|Publication number||US2816439 A|
|Publication date||Dec 17, 1957|
|Filing date||Apr 6, 1955|
|Priority date||Apr 6, 1955|
|Publication number||US 2816439 A, US 2816439A, US-A-2816439, US2816439 A, US2816439A|
|Inventors||Hayes Thomas E|
|Original Assignee||Hayes Thomas E|
|Export Citation||BiBTeX, EndNote, RefMan|
|Patent Citations (2), Referenced by (10), Classifications (5)|
|External Links: USPTO, USPTO Assignment, Espacenet|
Dec. 17, 1957 'r. E. HAYES 2,815,439
7 PRODUCE HARDNESS TESTER Filed April 6, 1955 INVENTOR ATTORNEYS United State Patent trRoDUeErHARnNEss l-ESTER Thomss EfHayes, wsshingtdnfl). C.
Application April'6,'1'955,"SerialNo. 499,634
2 Claims. or. 73-81) This invention relates to fruit and vegetable testers of the type having a plunger to be inserted in the fruits or vegetables to indicate the relative firmness of the tested produce.
Instruments of the general nature of the present invention have been in use for some time. They are used to determine the ripeness of fruit and vegetables and to learn its quality after storage. Such instruments have been found to give very accurate results when new. As the pressure reading is obtained by compression of a spring, the indicator usually will not return to a zero setting after considerable use. When the spring has been stretched so that it will not zero the indicator it becomes impossible to get accurate readings. Thus, the instrument loses its utility long before it is worn out.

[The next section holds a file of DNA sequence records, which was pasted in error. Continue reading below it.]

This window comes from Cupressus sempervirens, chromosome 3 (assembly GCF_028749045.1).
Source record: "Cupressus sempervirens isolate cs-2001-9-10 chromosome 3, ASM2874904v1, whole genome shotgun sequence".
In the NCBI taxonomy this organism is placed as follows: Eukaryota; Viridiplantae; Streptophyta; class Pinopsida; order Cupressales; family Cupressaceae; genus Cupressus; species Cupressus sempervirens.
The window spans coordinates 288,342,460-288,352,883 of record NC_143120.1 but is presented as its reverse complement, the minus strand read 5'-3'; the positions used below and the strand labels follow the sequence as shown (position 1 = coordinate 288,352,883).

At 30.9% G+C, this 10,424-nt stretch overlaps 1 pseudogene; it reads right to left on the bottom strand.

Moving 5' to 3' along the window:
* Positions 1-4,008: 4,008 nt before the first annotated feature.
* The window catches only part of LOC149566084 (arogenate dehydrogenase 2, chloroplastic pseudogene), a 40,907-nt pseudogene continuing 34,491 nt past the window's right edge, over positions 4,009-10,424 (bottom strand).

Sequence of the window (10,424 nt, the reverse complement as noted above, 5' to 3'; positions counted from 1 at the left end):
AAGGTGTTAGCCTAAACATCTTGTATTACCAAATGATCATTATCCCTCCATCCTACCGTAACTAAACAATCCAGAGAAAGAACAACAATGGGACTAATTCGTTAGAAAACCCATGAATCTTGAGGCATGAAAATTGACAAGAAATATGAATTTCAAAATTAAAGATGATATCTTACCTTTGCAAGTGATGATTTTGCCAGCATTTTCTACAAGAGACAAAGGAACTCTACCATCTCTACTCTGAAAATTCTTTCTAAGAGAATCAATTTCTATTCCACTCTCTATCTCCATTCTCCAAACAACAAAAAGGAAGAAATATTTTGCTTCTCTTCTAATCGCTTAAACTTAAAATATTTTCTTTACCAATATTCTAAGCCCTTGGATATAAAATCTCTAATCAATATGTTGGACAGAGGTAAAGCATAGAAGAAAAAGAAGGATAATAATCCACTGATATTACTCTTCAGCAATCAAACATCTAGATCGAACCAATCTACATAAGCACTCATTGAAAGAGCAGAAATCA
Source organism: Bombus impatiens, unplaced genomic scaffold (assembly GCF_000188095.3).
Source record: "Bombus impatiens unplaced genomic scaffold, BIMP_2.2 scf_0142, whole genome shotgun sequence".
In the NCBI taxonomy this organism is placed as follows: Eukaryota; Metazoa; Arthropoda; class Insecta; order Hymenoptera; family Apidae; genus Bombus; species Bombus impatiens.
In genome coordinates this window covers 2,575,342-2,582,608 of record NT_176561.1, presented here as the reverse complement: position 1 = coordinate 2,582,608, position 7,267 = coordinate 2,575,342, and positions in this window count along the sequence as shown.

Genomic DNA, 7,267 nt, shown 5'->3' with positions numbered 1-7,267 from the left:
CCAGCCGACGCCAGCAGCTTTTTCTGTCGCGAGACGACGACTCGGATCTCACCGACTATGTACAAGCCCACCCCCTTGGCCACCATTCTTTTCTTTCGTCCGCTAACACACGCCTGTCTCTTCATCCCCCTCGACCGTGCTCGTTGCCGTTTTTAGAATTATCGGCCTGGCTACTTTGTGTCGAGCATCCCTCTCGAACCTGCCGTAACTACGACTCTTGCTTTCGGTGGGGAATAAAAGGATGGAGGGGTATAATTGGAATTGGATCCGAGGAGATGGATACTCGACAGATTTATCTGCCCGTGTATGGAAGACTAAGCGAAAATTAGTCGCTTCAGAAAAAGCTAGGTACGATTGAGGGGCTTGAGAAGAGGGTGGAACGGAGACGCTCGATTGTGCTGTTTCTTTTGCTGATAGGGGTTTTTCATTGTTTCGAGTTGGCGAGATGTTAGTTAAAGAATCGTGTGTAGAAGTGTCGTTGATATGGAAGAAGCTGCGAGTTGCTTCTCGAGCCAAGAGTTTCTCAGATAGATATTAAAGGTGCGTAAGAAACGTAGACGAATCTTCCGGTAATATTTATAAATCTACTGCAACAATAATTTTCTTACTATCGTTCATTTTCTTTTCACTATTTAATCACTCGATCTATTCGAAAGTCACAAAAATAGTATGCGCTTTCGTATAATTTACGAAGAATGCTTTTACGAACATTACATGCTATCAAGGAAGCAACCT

The principal object of the present invention is to provide a tester of this type having means to compensate for spring stretch so that the indicator can be reset to zero position.
A more specific object is to provide means to shift the plunger rod relative to the barrel to compensate for spring stretch.
Other objects of the invention will become apparent from the following description of one particular embodiment thereof when taken in conjunction with the drawings which accompany, and form part of, this specification.
In the drawings:
Figure 1 is a perspective view of a tester embodying the principles of the present invention;
Figure 2 is a longitudinal view through the tester, taken on the line 2-2 of Figure 1;
Figure 3 is a transverse section through the device taken on the line 33 of Figure 2;
Figure 4 is a transverse section taken on the line 44 of Figure 2; and
Figure 5 is a perspective view of a testing blade to be used with the device.
Referring to the drawings in detail, there is shown a fruit and vegetable tester having a casing 1, a plunger 2 slideable in the casing, and a testing tip 3 connected to the end of the plunger.
The casing is illustrated as having cylindrical ends and a squared mid-section 4. The non-round cross-section of the central part enables the user to obtain a firm grip on the instrument and, at the same time, provides a fiat face 5 which can be marked with a scale 6 to indicate in pounds the pressure required for the plunger tip to penetrate the produce a predetermined distance. The casing has a cylindrical bore 7 through its full length, and its ends are closed by the caps 8 and 9. Cap 8 is closed, and cap 9 has a central opening 10 to permit passage of the plunger.